Thinking about lessons learnedThe Start of the Downward Spiral

And then the preparation and the work begin. The reality of what I signed up for sets in. This is what it looks like:

My schedule gets tight. It’s getting harder to fit everything in.

I think I’m going to have to skip my meditation this morning so I can send those emails. If I don’t send them before my day starts, it will never get done.

I was going to go for a run – but I haven’t finished tomorrow’s PowerPoint presentation.

Friends and family want to know when I’m coming to visit…

Don’t they know the weekend is when I get the majority of my work done?! It’s the only time during the week when I don’t have meetings, the phone doesn’t ring and my email does not get backed up.

I miss them. A lot.

It’s hard to go visit because the time is so short and I don’t want to leave.

And it Continues…

My home is falling apart. I don’t have the time or energy to fix things as they break.

I know this place is a mess, but I only have time for laundry and grocery shopping.

Now I can’t sleep. I’m so wound up, I can’t get relaxed enough to fall asleep.

I have to be up early tomorrow. If I don’t fall asleep I’m only going to get 6 hours of sleep. Now it’s down to 5. Shit, 4 and a half.

Exhaustion sets in and I finally fall asleep, only to wake up with bleary eyes.

Take a shower, have some coffee and put on your game face. You can do this.

“Entrepreneurship is living a few years of your life like most people won’t so you can spend the rest of your life like most people cant.”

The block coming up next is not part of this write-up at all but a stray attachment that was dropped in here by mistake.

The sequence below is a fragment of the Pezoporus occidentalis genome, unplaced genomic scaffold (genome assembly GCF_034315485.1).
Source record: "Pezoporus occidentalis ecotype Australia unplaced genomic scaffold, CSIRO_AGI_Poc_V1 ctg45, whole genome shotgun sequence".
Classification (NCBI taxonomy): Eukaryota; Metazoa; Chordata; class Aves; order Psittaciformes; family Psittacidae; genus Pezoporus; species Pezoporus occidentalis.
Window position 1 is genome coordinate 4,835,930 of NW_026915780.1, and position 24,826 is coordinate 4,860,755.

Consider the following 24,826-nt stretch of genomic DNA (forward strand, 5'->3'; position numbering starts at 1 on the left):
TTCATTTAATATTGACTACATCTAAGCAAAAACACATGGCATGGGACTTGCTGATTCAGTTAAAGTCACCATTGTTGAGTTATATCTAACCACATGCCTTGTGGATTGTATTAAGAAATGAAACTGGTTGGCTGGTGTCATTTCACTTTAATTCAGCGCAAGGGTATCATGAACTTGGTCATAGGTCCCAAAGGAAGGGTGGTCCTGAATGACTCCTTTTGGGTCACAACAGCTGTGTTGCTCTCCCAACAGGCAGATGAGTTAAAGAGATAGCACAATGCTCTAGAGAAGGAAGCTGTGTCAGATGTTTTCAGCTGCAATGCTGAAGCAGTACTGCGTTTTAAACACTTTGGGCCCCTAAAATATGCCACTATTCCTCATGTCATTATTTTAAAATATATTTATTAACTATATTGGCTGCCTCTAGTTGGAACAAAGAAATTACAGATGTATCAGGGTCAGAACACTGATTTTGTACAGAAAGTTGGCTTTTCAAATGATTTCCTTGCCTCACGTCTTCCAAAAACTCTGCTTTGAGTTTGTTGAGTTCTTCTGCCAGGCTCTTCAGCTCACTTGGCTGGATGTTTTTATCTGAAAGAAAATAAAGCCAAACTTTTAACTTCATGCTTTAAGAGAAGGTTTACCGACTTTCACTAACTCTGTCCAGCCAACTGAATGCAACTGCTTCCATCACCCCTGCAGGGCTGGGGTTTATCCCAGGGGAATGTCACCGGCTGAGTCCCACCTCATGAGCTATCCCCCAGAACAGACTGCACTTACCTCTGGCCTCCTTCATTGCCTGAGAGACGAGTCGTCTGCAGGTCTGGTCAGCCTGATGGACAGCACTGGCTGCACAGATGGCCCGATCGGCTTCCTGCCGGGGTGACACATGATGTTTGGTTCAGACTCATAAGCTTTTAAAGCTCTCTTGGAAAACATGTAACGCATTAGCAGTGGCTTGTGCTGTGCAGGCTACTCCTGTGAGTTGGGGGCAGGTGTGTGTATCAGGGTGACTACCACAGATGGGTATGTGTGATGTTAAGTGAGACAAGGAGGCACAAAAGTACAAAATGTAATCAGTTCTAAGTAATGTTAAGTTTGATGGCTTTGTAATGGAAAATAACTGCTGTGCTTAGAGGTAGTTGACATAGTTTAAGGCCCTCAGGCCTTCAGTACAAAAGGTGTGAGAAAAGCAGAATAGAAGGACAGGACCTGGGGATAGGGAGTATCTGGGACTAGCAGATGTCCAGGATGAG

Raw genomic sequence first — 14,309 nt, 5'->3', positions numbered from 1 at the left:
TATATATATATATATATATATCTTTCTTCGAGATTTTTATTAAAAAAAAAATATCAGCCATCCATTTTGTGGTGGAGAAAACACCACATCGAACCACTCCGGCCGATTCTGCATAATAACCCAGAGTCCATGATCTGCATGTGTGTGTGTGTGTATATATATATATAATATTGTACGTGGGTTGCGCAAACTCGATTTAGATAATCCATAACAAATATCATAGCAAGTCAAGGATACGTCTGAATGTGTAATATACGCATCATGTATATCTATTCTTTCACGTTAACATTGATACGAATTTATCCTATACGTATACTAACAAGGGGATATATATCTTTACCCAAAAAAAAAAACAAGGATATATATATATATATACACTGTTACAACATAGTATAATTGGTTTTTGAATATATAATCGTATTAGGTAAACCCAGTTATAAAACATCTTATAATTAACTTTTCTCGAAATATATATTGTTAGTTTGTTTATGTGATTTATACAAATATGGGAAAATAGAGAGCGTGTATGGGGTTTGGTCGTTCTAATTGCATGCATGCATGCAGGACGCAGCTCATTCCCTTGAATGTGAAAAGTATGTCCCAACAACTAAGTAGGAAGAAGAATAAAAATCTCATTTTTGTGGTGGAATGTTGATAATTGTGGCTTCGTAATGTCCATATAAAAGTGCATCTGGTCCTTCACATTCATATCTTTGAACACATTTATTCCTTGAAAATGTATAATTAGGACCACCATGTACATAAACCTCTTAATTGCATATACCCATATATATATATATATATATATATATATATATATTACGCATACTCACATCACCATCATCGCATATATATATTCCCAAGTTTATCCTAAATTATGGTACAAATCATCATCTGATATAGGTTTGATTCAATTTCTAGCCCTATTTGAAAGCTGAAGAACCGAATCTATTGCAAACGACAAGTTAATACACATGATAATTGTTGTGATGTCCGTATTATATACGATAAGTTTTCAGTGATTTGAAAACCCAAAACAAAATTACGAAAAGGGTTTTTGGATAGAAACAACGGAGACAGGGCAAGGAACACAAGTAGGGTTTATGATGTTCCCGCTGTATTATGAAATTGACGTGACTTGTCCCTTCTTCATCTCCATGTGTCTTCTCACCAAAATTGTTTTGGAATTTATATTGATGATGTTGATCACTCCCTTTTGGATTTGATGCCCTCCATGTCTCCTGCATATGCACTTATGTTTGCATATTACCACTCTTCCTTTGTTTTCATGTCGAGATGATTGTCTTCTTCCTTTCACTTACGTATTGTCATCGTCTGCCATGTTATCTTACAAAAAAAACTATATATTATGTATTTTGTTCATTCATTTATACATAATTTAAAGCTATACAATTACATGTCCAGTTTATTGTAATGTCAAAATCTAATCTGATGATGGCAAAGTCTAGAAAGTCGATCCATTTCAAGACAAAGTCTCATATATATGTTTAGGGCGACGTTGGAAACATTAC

Blah. Blah. Blah. That’s such bullshit.

When am I going to feel like myself again?

I can feel my patience slipping.

I’m putting on weight.

I’m so tired and out of shape.

Until, one day, the light bulb in my head turns on, and I realize…


At some point during the downward spiral, the light bulb comes on. I realize I’ve over-committed and I renegotiate my commitments. My schedule eases up, I pick up the pieces of my health, my relationships, and my home. Life gets back into a good rhythm.

And then the cycle begins again.

I can’t tell you how many times my coach has asked, “Why are we talking about your calendar again?”

Looking Ahead: My Commitment

As I write this, I am now in recovery mode from one of the worst downward spirals I’ve experienced yet.

The internal drive I had the entire time was, “Once these commitments are done, there are going to be some changes around here!”

I don’t want to sacrifice my well-being any more to have my dreams come to fruition.

Make no mistake – my dreams are going to come true.

But it’s not going to be at my expense. I want to be healthy and well enough to enjoy my life when that time comes.

As I turn 40, I am committing to take care of myself like I would anyone I love.

For my birthday, I commit to nurturing the most important relationship I have in my life; the one I have with myself.

Tell me, what are some of the life lessons you’ve learned and changes you’ve made as a result of hitting a new decade?